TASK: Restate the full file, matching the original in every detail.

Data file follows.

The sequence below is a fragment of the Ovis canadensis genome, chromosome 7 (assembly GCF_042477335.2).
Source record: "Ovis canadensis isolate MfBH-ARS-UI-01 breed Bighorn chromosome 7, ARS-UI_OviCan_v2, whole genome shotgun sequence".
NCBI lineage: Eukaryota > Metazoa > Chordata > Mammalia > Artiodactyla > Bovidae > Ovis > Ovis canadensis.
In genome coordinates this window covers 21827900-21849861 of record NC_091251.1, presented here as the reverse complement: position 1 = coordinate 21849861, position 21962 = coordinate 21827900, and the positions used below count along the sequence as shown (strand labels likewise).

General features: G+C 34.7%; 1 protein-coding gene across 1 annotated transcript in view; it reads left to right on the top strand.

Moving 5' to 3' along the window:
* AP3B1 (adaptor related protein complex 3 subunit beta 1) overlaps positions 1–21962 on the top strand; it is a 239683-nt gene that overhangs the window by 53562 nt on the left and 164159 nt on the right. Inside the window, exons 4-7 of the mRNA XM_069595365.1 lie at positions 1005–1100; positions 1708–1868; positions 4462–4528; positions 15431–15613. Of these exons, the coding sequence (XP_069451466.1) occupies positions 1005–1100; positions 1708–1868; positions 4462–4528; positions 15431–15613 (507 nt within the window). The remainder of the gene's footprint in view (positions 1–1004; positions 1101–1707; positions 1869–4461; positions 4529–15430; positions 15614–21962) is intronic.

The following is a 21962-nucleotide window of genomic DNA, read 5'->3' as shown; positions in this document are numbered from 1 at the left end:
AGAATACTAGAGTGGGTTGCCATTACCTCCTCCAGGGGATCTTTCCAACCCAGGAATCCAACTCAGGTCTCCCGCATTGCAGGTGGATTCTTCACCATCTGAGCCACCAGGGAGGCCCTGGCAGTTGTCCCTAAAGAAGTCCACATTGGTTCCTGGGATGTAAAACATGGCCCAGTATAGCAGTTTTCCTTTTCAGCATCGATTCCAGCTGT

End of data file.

The sequence below is a fragment of the Ovis canadensis genome, chromosome 7 (assembly GCF_042477335.2).
Source record: "Ovis canadensis isolate MfBH-ARS-UI-01 breed Bighorn chromosome 7, ARS-UI_OviCan_v2, whole genome shotgun sequence".
NCBI lineage: Eukaryota > Metazoa > Chordata > Mammalia > Artiodactyla > Bovidae > Ovis > Ovis canadensis.
In genome coordinates this window covers 21827900-21849861 of record NC_091251.1, presented here as the reverse complement: position 1 = coordinate 21849861, position 21962 = coordinate 21827900, and the positions used below count along the sequence as shown (strand labels likewise).

General features: G+C 34.7%; 1 protein-coding gene across 1 annotated transcript in view; it reads left to right on the top strand.

Moving 5' to 3' along the window:
* AP3B1 (adaptor related protein complex 3 subunit beta 1) overlaps positions 1–21962 on the top strand; it is a 239683-nt gene that overhangs the window by 53562 nt on the left and 164159 nt on the right. Inside the window, exons 4-7 of the mRNA XM_069595365.1 lie at positions 1005–1100; positions 1708–1868; positions 4462–4528; positions 15431–15613. Of these exons, the coding sequence (XP_069451466.1) occupies positions 1005–1100; positions 1708–1868; positions 4462–4528; positions 15431–15613 (507 nt within the window). The remainder of the gene's footprint in view (positions 1–1004; positions 1101–1707; positions 1869–4461; positions 4529–15430; positions 15614–21962) is intronic.

The following is a 21962-nucleotide window of genomic DNA, read 5'->3' as shown; positions in this document are numbered from 1 at the left end:
AGAATACTAGAGTGGGTTGCCATTACCTCCTCCAGGGGATCTTTCCAACCCAGGAATCCAACTCAGGTCTCCCGCATTGCAGGTGGATTCTTCACCATCTGAGCCACCAGGGAGGCCCTGGCAGTTGTCCCTAAAGAAGTCCACATTGGTTCCTGGGATGTAAAACATGGCCCAGTATAGCAGTTTTCCTTTTCAGCATCGATTCCAGCTGT